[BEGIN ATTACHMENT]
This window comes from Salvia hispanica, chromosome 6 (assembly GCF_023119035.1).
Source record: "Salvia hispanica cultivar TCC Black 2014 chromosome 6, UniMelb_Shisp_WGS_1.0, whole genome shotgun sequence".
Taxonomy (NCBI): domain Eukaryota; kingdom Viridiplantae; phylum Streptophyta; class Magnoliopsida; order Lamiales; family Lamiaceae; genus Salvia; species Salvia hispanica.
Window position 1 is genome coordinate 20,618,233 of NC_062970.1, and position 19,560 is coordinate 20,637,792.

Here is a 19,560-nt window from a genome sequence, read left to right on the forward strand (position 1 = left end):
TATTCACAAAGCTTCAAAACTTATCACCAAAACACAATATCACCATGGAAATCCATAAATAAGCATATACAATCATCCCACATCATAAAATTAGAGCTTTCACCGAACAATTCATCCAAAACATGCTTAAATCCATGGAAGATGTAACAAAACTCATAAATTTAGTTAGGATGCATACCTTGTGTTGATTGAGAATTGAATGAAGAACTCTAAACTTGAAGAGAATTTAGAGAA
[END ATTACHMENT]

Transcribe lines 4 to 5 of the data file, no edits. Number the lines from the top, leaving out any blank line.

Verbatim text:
Window position 1 is genome coordinate 20,618,233 of NC_062970.1, and position 19,560 is coordinate 20,637,792.

Here is a 19,560-nt window from a genome sequence, read left to right on the forward strand (position 1 = left end):